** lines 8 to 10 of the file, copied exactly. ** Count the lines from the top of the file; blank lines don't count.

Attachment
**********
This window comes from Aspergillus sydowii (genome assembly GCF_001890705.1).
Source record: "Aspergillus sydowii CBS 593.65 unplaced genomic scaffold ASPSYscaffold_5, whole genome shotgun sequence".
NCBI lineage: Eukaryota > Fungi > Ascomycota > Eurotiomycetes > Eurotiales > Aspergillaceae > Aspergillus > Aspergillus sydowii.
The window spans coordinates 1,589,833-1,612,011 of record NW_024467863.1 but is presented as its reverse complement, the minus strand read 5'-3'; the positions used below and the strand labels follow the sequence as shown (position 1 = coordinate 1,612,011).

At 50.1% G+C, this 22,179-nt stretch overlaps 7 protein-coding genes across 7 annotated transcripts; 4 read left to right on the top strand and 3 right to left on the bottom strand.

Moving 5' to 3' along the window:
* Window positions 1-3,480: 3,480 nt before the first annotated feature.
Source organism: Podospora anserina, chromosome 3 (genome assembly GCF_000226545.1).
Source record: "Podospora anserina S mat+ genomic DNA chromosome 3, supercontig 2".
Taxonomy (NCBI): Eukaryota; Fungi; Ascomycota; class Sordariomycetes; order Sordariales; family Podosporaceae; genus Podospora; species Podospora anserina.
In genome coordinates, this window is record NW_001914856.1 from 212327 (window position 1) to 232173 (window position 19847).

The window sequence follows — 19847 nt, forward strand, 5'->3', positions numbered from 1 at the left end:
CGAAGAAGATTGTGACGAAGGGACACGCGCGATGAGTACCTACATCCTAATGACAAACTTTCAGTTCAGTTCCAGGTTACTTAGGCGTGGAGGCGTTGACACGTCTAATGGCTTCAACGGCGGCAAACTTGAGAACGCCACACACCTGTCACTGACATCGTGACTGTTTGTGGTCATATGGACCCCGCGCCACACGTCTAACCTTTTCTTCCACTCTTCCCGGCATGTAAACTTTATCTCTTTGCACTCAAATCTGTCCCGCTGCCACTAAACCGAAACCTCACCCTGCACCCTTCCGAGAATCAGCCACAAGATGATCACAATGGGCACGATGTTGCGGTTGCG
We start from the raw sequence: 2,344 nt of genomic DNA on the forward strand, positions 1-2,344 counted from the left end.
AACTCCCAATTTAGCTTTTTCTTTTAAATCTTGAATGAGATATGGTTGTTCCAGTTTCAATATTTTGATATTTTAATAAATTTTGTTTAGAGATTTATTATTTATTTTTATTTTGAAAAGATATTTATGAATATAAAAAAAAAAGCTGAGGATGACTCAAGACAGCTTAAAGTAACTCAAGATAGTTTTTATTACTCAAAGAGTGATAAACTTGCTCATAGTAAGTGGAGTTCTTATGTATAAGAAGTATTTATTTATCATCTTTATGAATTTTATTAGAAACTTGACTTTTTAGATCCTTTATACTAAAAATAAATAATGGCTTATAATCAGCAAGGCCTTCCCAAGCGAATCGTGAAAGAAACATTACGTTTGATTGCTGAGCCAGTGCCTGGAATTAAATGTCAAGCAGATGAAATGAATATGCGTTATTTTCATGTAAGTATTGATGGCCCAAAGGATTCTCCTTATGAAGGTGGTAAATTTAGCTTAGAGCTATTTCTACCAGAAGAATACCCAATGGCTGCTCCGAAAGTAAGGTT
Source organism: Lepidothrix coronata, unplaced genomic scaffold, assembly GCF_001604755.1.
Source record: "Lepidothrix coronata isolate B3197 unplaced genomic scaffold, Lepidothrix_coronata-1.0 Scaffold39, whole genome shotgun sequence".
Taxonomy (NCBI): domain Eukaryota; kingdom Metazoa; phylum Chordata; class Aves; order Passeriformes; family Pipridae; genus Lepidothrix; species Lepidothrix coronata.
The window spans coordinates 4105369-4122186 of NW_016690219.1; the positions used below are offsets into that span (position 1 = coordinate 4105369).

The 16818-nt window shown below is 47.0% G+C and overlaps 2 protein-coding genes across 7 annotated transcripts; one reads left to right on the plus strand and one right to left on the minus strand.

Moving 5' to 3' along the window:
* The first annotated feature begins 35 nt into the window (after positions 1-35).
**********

Source organism: Podospora anserina, chromosome 3 (genome assembly GCF_000226545.1).
Source record: "Podospora anserina S mat+ genomic DNA chromosome 3, supercontig 2".
Taxonomy (NCBI): Eukaryota; Fungi; Ascomycota; class Sordariomycetes; order Sordariales; family Podosporaceae; genus Podospora; species Podospora anserina.